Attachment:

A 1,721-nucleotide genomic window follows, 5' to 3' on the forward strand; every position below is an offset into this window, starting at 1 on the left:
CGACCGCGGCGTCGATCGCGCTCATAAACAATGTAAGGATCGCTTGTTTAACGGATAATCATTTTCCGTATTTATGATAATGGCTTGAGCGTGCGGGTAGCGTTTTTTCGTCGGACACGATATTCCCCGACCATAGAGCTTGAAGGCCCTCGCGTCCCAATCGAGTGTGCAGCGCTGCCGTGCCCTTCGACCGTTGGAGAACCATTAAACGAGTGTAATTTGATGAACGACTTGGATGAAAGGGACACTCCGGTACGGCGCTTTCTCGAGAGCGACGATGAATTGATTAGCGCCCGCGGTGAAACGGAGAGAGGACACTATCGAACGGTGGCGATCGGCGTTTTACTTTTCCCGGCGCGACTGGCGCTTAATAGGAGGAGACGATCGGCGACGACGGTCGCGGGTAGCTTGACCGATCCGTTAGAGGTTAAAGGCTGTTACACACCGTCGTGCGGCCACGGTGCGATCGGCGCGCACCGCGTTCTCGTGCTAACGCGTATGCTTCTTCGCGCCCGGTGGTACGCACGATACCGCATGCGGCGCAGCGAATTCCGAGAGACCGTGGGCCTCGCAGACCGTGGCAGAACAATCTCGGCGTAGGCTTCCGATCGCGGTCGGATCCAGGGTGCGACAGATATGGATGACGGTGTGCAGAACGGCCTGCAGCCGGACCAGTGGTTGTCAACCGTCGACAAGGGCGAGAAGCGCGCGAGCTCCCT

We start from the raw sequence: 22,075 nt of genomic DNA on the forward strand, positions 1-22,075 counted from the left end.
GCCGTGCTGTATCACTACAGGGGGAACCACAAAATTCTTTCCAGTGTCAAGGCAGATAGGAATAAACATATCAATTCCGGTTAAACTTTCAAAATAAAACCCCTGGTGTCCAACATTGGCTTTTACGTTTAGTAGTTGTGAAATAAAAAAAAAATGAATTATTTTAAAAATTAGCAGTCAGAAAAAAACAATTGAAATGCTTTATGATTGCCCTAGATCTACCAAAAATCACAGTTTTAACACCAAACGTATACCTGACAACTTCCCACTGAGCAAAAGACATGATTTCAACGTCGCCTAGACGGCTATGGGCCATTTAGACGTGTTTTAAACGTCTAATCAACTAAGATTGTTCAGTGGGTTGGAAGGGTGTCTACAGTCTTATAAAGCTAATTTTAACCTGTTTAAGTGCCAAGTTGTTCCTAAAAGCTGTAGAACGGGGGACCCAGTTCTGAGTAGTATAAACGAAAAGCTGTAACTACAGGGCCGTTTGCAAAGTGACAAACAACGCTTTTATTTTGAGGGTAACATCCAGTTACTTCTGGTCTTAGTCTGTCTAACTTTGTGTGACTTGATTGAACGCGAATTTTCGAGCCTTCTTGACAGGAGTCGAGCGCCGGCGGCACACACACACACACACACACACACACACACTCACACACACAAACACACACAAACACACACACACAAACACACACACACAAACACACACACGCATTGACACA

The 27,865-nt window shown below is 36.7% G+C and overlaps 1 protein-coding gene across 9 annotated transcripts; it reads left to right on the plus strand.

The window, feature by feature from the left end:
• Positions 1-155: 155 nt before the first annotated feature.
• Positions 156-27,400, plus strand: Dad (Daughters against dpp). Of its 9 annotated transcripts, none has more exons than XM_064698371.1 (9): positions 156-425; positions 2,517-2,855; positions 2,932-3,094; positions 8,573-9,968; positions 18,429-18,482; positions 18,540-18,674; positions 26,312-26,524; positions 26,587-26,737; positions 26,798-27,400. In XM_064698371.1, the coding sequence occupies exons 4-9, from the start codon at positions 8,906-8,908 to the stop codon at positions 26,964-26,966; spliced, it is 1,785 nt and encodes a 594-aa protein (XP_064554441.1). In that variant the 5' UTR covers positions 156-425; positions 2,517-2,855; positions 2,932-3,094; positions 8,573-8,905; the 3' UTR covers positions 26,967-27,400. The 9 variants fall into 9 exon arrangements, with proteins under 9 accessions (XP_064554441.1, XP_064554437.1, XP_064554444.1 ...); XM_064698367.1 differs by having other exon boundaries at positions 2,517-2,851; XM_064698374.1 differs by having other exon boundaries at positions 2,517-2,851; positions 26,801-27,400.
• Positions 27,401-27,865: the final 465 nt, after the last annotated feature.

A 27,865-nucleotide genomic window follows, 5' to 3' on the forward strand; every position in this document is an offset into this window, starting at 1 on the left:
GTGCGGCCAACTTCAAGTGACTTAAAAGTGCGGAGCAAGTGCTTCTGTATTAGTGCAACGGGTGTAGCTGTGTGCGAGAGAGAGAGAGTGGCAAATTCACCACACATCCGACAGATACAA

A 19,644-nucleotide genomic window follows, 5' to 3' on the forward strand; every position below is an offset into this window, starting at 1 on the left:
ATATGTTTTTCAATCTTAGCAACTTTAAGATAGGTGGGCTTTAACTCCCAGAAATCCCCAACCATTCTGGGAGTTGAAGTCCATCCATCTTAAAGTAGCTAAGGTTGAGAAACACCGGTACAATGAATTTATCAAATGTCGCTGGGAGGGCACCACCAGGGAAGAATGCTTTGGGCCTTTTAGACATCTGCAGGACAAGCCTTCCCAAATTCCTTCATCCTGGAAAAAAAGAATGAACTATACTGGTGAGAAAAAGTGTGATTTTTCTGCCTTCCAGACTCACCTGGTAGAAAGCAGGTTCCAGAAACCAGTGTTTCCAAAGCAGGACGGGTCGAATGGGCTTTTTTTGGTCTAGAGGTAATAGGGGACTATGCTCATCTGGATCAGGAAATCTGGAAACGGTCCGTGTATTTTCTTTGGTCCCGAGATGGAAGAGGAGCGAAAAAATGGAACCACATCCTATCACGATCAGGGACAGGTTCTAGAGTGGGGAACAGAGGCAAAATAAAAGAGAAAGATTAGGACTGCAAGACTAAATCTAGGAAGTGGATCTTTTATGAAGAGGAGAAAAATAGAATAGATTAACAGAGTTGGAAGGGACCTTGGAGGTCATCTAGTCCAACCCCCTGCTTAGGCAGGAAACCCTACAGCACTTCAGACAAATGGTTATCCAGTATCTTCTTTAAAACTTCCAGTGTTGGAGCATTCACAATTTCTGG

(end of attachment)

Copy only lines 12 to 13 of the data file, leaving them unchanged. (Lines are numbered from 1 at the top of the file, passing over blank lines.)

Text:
A 19,644-nucleotide genomic window follows, 5' to 3' on the forward strand; every position below is an offset into this window, starting at 1 on the left:
ATATGTTTTTCAATCTTAGCAACTTTAAGATAGGTGGGCTTTAACTCCCAGAAATCCCCAACCATTCTGGGAGTTGAAGTCCATCCATCTTAAAGTAGCTAAGGTTGAGAAACACCGGTACAATGAATTTATCAAATGTCGCTGGGAGGGCACCACCAGGGAAGAATGCTTTGGGCCTTTTAGACATCTGCAGGACAAGCCTTCCCAAATTCCTTCATCCTGGAAAAAAAGAATGAACTATACTGGTGAGAAAAAGTGTGATTTTTCTGCCTTCCAGACTCACCTGGTAGAAAGCAGGTTCCAGAAACCAGTGTTTCCAAAGCAGGACGGGTCGAATGGGCTTTTTTTGGTCTAGAGGTAATAGGGGACTATGCTCATCTGGATCAGGAAATCTGGAAACGGTCCGTGTATTTTCTTTGGTCCCGAGATGGAAGAGGAGCGAAAAAATGGAACCACATCCTATCACGATCAGGGACAGGTTCTAGAGTGGGGAACAGAGGCAAAATAAAAGAGAAAGATTAGGACTGCAAGACTAAATCTAGGAAGTGGATCTTTTATGAAGAGGAGAAAAATAGAATAGATTAACAGAGTTGGAAGGGACCTTGGAGGTCATCTAGTCCAACCCCCTGCTTAGGCAGGAAACCCTACAGCACTTCAGACAAATGGTTATCCAGTATCTTCTTTAAAACTTCCAGTGTTGGAGCATTCACAATTTCTGG